Two months ago, Dominic Leone was called up to make his major-league debut with the Mariners. In my article on the subject, I took a look at three ways of projecting Leone's performance - three very different ways that painted three very different pictures. His minor league track record was encouraging, his Pitch F/X comps were confusing, and his Fangraphs projections were depressing. Befuddled by conflicting reports, I concluded that I had more or less no idea what to expect from his K and HR rates. I didn't mention it in the article (in the interest of being charitable to the rookie), but privately I wasn't optimistic.
Shows what I know!
So far this season, Leone has been by far the Mariners' most successful reliever, posting an AL-top-ten ERA of 1.52. Part of that success has been thanks to his silly 91.6% strand rate, which makes him something of an obvious regression candidate, but he's also got an above-average ground ball rate and a surprisingly high K/9. Even peripherally speaking, Leone has performed remarkably well, and he's been a big part of the turnaround that has the Mariners' bullpen ranked seventh in the major leagues in ERA.
There's a catch, though. (There's always a catch, or I wouldn't be writing.) Leone's deeper peripherals, specifically his swinging strike rate, indicate that his K/9 may be something of a mirage. Swinging strike rate is very closely tied to K rate... which is why it's a little weird that Leone is running a K rate 17% above league average with a swinging strike rate 11% below league average.
The easy assumption to make is that it's a small-sample shenanigan, and that an unusual percentage of Leone's swinging strikes have gone for strike three. That assumption would be incorrect. A quick look at Minor League Central's leaderboards reveals that Leone's 13.8% swinging K rate is actually below the league average of 14.27%. No, his extra strikeouts haven't come from lucky sequencing of swings and misses - because his extra strikeouts haven't come on swings and misses. They've been called.
So far in 2014, Leone has a 50/50 split of called strikeouts to swinging strikeouts, which is way out of whack with the league average 30/70 called/swinging split.* Now, normally we associate lots of called strikeouts with great command: Cliff Lee, of course, is the called strikeout king. But Leone's command is hardly Lee-like, as his above-average walk rate proves. So what's going on here?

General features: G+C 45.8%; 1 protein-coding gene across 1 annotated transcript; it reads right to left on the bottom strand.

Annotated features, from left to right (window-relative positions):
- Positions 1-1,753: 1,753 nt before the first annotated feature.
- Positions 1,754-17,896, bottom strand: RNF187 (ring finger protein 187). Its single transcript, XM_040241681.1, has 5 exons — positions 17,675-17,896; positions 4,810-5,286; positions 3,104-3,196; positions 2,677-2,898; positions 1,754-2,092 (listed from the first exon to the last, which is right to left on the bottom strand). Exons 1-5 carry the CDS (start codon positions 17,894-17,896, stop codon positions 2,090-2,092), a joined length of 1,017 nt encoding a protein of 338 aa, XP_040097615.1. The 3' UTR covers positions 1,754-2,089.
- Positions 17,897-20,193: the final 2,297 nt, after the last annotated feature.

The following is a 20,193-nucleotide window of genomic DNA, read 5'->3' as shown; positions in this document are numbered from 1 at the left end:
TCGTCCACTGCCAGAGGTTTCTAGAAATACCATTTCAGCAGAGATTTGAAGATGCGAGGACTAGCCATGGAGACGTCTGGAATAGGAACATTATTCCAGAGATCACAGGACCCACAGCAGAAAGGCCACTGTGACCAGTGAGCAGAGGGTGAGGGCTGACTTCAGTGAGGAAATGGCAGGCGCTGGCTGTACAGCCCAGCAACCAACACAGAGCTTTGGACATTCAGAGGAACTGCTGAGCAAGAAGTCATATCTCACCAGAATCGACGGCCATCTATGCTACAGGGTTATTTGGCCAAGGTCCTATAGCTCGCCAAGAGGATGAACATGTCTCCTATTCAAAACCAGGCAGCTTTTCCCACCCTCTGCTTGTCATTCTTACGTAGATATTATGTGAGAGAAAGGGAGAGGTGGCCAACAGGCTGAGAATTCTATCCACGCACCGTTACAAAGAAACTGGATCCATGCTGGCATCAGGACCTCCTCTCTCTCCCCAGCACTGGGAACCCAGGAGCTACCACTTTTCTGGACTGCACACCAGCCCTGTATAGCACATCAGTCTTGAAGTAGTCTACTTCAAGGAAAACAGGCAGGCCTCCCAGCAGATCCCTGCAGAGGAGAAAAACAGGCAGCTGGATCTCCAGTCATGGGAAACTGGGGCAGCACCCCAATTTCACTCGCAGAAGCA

*Finding the league average rate was surprisingly hard, as it seems no one's ever really looked into this before. I found a few different sources: this blog post declared the "called K to K ratio" to be around 26%, this one deemed it 24%, and this report called it 28%. Using data from Minor League Central, I pegged it at 32% and decided that my various sources agreed it must be somewhere in the 30% ballpark.
Curious as to the circumstances surrounding Leone's unusual number of called K's, I decided to use Baseball Savant's wonderful PitchF/X database search tool to find out more. And just like that, I found the answer. Behold:
Right there's a bunch of strikeouts that shouldn't've been strikeouts.
Two years ago, I would've called it quits right there. "Leone's been getting lucky on called strike threes", I would've written, right before pronouncing him a below-average reliever doomed to stop getting K's. Luckily, though, it's not two years ago. Because today we know about pitch framing. Today we notice that all of those wrongly called strike threes were below the zone. Today we remember that the Mariners have this nifty new catcher, who's pretty good at getting extra-low called strikes.
Of course, Leone's pitched to John Buck, too. More than the average Mariner has, actually. And John Buck really sucks at pitch framing. But here - have a graph:
Buck's getting Leone a called strikeout once every three innings pitched, while Zunino's racking them up at twice that rate. And as for the locations of those called strike threes? You guessed it: Zunino's got the four lowest. And seven of the lowest eight.
Two months into the season, we know a lot more about Dominic Leone than we did when he made his debut. As expected, he walks just a few more guys than your league average reliever, while getting more ground balls and allowing fewer hard-hit flies. Even if he struck men out at a slightly below league average rate, as his swinging strike rate implies that he should, that core skill set is enough to make him a perfectly serviceable middle reliever. After all, not everyone can be above average, and I'll take "decent at everything" over "Yoervis Medina" for my seventh-inning arm any day.
But that hypothetical is moot. Because Dominic Leone doesn't strike men out at a slightly below league average rate. Dominic Leone's got a secret weapon.
Mike Zunino: take a bow.